As I walked into the House of Commons a smile on my face grew from cheek to cheek. I have watched discussions take place in this room on television. To stand on the well-worn green carpet and sit in the chair where Justin Trudeau sits is something that goes way beyond the experience you get from watching it through a television screen. Textbooks can explain the procedures of Parliament and one can watch the news and political channels to view what the room looks like. But no one can really explain what it feels like to walk through the doors and into the House of Commons. From the moment we walked in – through all the chatter and excitement that 70 educators were feeling – there was a sense of pride and peace. Cameras were clicking, women were giddy as we sat in our PM’s chair. Happiness could be seen on everyone’s face. We were proud to be representing Canadian teachers; we were proud to be Canadian.
Tall, brightly coloured, stained glass windows display the flowers of all ten provinces and two territories. Nunavut, the third and final territory to join Canada will hopefully be added when the renovations are complete.
There is a lot of history within the walls of this place. For within this room bills have been passed, amendments accepted, tears shed, hard questions asked and answered. Canadians are represented. However, there is still work to be done to get the voices that aren’t being heard represented in our House of Commons.
While in the House of Commons we were addressed by the Speaker of the House, Geoff Regan. He spoke with humour about the struggles of his job and the ways in which he hopes to create change. He is the first speaker of the House of Commons to be elected from Nova Scotia in 100 years. His main job is to maintain order on the floor of the House of Commons. And from watching news footage of Question Period, we know that isn’t always an easy job. Emotions are elevated as MP’s shout back and forth trying to stand up for their constituencies. We saw this very thing happen when we sat in the balcony and watched as Question Period take place. However, Mr. Speaker would like to see a shift in attitudes in the House of Commons – a calmer way of speaking to each other. We will see how that goes.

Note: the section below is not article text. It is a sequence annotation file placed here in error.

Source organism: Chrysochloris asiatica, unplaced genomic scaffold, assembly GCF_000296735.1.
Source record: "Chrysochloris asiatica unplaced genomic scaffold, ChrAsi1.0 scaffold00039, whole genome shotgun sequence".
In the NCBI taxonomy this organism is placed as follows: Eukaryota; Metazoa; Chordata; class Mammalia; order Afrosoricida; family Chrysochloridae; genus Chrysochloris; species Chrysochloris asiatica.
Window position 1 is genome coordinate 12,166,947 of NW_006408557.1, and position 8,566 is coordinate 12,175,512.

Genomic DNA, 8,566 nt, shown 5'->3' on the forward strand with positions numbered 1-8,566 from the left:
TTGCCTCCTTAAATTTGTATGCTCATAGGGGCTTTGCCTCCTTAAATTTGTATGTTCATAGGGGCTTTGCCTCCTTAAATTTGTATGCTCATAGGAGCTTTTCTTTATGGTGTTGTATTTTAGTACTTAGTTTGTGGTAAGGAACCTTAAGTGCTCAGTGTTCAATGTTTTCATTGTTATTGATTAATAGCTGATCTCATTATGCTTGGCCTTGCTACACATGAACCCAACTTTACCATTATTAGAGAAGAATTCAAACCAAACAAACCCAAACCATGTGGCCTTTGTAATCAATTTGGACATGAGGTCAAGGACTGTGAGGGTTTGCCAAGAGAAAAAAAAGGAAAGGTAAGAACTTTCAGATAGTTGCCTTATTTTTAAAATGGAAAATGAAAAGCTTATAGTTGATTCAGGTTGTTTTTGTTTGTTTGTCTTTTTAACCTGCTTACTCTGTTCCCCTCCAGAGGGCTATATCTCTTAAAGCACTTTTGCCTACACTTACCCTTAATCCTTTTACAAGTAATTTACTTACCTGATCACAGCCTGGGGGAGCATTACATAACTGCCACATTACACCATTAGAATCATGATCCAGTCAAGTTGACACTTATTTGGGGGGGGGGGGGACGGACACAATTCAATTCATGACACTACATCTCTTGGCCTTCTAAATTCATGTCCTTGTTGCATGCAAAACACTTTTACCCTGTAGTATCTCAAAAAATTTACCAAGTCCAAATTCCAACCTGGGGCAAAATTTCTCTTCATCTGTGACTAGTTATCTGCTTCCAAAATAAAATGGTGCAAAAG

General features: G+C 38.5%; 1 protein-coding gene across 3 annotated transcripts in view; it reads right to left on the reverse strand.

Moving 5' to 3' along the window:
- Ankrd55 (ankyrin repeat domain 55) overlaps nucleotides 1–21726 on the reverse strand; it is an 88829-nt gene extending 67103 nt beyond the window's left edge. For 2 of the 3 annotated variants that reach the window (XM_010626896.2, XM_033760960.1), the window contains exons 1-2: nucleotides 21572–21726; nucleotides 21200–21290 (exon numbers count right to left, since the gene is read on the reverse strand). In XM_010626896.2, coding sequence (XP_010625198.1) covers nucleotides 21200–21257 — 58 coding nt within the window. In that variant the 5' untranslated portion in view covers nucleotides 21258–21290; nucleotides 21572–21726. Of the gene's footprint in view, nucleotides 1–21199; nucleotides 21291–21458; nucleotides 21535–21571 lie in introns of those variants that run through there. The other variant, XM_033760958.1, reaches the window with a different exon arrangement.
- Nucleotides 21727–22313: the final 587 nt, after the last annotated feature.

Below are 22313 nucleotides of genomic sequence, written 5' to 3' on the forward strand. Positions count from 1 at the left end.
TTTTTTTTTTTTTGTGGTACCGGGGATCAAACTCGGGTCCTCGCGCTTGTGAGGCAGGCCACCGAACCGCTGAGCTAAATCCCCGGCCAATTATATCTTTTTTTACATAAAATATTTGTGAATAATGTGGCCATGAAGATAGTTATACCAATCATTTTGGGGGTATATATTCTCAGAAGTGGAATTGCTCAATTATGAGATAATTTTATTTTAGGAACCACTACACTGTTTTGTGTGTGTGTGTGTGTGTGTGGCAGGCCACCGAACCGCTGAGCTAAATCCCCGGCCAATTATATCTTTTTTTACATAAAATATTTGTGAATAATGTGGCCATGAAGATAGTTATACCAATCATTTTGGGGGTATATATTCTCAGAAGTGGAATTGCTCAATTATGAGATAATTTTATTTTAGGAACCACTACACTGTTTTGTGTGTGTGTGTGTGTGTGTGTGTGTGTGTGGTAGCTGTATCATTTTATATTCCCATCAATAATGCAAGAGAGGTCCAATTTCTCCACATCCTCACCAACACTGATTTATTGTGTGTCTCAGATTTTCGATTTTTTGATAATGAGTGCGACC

Mr. Speaker made us feel appreciated as teachers. He spoke from his heart to us about the struggles and successes we go through everyday. I was touched that Mr. Speaker also had on beaded poppy and after when we got a chance to speak one-on-one I thanked him for wearing it. He gave me a hug.
Watching Question Period on a Federal level was similar to that in our home province. Voices are raised; the same questions are asked over and over. Everyone in that room strives for a better Canada. They wish to improve on what has been done and want to deal with items that need further addressing. Viewing the House of Commons in action – and not with the media edits or network bises – allows one to formulate their own decisions and ideas.
I sat and listened with a translator piece in my ear. My one regret from school is that I didn’t learn French. It has been something I say I am going to learn but have never taken that step. Perhaps now is the time. I wish I had more than 45 minutes to enjoy the banter in the room!
Our dinner was held at the National Arts Centre. MP’s and Senators from our provinces sat with us at our able. Who am I seated beside? Senator Pamela Wallin. In the back of my mind I remembered reading that she was being investigated for overspending while in Parliament but I put that to rest for the night. We talked about travel and she spoke of her time as a journalist before her life in politics began. Words were shared over her time in Afghanistan when she was posted there covering the war. It was an evening filled with laughs and conversations. The man to my right – another Senator from Saskatchewan – handed out business cards, but I left mine on the table under my napkin. We didn’t see eye to eye on libraries and after I shared my opinion with him I didn’t feel as though I would want him to ever come and talk with my students. As teachers we must look out for the best interests of the students we teach.